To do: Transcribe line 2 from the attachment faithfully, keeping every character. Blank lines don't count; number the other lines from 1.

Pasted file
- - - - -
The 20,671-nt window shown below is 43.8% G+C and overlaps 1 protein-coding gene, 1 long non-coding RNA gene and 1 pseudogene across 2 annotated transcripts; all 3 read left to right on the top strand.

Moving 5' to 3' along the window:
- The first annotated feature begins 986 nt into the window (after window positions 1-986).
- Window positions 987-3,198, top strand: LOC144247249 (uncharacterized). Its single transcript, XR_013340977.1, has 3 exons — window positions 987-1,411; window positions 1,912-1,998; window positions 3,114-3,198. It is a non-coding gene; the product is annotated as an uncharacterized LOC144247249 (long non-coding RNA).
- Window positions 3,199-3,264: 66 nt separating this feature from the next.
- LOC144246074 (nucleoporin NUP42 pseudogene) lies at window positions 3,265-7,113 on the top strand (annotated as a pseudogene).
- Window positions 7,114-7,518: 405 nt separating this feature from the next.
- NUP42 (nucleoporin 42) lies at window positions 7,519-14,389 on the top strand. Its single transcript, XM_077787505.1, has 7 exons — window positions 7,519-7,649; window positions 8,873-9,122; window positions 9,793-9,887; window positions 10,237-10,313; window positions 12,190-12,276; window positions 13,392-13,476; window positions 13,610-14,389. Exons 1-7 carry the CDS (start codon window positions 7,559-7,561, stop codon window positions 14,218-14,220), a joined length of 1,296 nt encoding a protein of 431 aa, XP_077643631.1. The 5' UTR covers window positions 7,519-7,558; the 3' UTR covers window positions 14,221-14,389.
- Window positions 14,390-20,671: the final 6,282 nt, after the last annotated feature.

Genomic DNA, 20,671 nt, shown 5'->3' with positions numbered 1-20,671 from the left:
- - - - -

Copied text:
Moving 5' to 3' along the window: